Civil 20 (C20) and Oxfam organised the event “Ahead of the G20 Foreign and Development Joint Ministerial Session. “Policy Dialogue on G20 response to adequately tackle the impact of COVID-19 on hunger and food insecurity” held on 15th of June 2021. The agenda of the webinar is here.
Johanna Wagman participated on behalf of the Global Coalition. Her notes are here.
‘This virus will starve us before it makes us sick.’ these words are from Micah Olywangu, a taxi driver in Nairobi, father of three children, the youngest one born in December 2019. The closure of the airport and collapse in tourism have hit his business hard. Micah’s experience is that of millions of people around the world. The COVID-19 pandemic has added fuel to the fire of an already growing hunger crisis.
Hunger was already on the rise prior to COVID-19: FAO estimates that the number of undernourished (including those with chronic and acute hunger) increased from 624 million people in 2014 to 688 million in 2019. The drivers underlying this trend include extreme climate events, conflict, and other shocks to economic opportunities. COVID-19 is estimated to have dramatically increased the number of people facing acute food insecurity in 2020-2021, with impacts expected to continue through 2021 and into 2022. According to The State of Food Security and Nutrition in the World 2020 report, the pandemic may have added between 83 and 132 million people to the total number of undernourished in the world in 2020.
The current pandemic creates a vicious cycle that affects the food security of the poorest people more heavily than that of people who are better off or live in wealthier countries: people living on low incomes often rely on work in the informal sector, day-labour, or remittances. They spend a greater proportion of their income on food, and are less likely to have access to formal safety nets.
The dramatic slowdown in the global economy, coupled with severe restrictions on movement, has resulted in mass job losses over the last year. Governments have responded to the unprecedented disruption in economic activity by instituting ad hoc social protection policies that vary considerably in terms of their reach and scale. Many wealthy nations have introduced multi-billion-dollar economic stimulus packages to support business and workers, but most lower-income nations lack the financial firepower to follow suit.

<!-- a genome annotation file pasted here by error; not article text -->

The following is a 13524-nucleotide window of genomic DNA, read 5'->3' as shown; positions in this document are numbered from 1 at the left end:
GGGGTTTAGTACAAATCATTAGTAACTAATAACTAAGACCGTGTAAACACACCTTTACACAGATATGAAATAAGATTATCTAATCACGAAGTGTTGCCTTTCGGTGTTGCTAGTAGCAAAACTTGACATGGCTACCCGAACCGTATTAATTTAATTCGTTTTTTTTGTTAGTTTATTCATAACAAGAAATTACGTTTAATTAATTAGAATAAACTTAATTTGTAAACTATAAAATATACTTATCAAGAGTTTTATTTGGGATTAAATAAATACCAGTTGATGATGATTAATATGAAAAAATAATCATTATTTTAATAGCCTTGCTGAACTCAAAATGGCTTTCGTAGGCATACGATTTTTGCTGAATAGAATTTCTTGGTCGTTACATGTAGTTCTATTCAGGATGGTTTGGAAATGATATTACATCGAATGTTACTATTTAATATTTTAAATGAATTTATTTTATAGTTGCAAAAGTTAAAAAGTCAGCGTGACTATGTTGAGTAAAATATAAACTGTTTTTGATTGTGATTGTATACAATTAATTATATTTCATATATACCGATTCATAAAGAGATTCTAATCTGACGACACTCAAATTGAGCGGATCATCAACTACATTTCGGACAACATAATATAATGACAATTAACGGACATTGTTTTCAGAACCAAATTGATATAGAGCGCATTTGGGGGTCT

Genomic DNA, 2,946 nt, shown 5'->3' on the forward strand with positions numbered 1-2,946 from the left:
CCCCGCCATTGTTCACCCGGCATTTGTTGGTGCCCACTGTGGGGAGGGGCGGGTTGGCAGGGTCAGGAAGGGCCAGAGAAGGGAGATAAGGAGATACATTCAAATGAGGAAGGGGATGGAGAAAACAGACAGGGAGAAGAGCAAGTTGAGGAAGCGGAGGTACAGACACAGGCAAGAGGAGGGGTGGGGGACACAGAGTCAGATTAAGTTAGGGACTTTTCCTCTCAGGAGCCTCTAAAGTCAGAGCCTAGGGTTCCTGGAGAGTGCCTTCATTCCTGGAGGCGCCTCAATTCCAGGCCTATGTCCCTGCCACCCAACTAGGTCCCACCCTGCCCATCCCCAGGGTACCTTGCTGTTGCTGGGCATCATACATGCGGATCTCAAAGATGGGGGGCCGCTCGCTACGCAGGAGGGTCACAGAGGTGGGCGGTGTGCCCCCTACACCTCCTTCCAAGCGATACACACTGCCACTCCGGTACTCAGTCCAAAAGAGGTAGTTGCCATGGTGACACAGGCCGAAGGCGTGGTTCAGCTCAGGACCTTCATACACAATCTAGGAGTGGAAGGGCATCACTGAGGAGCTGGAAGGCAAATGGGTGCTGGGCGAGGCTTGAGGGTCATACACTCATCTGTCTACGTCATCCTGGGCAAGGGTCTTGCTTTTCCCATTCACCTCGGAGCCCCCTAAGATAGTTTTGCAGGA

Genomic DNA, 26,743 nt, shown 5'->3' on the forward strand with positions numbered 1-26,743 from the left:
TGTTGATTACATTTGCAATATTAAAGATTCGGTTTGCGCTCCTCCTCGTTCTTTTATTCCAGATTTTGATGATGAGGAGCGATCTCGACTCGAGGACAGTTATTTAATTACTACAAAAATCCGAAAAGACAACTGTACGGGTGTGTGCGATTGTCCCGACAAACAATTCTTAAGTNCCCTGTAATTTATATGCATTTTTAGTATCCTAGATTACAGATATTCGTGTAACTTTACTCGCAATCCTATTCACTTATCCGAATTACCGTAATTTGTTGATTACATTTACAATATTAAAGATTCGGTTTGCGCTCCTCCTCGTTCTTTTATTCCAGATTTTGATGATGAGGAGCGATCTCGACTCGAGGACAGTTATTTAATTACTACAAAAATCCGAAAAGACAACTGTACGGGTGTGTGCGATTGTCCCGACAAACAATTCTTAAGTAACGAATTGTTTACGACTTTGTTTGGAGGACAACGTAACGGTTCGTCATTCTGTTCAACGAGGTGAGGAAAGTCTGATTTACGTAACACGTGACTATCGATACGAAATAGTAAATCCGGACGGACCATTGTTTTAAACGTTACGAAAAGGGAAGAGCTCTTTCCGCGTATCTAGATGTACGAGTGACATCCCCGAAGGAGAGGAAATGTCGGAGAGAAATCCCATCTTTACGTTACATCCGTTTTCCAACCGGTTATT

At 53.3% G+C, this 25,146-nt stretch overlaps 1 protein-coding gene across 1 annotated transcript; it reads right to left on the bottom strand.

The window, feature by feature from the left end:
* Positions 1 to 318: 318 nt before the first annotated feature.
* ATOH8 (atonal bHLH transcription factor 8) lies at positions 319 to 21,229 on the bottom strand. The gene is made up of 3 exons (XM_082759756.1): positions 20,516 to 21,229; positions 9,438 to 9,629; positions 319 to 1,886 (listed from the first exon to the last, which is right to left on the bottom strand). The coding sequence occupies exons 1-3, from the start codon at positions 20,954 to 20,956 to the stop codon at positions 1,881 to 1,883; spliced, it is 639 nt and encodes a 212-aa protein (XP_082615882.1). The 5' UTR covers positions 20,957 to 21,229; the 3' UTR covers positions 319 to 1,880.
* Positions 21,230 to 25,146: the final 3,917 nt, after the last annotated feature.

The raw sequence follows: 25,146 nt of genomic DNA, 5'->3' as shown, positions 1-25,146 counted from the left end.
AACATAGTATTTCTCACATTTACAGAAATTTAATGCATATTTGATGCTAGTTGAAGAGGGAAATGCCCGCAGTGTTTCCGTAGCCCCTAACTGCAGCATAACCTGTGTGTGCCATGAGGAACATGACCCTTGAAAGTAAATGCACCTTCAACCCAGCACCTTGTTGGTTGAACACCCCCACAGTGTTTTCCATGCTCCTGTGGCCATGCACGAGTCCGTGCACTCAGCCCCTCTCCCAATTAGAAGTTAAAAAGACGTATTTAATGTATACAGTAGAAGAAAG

Worsening hunger levels and the impact of the COVID-19 pandemic require a strong coordinated global response. In this challenging context what role should the G20 play under the leadership of the Italian Presidency? This question will be addressed at the first session which will also offer opportunity to get an overview of the Food Coalition, a global alliance established by FAO in November 2020 on the proposal of the Italian Government in response to the pandemic. The second session will stimulate the debate around two main topics that are pivotal in setting up an effective and sustainable policy response to such a dramatic food crisis. The first one is the need to support robust and inclusive social protection systems in low and middle income countries as a key requirement to ensure food security for chronically food-insecure. The second one is to recognize the key role of women and young small scale farmers, to address their specific needs, to counter discriminations they suffer and to promote, instead, the transformative role they can play in reducing poverty and hunger.
Over 200 civil society organizations and trade unions unite to call for a Global Fund for Social Protection to protect the most vulnerable during COVID-19 and beyond.
The programme Improving Synergies Between Social Protection and Public Finance Management provides medium-term support to multiple countries aiming to strengthen their social protection systems at a national level and ensure sustainable financing. The programme aims to support countries in their efforts towards achieving universal social protection coverage.
This initiative is implemented jointly by the ILO, Unicef, and the GCSPF.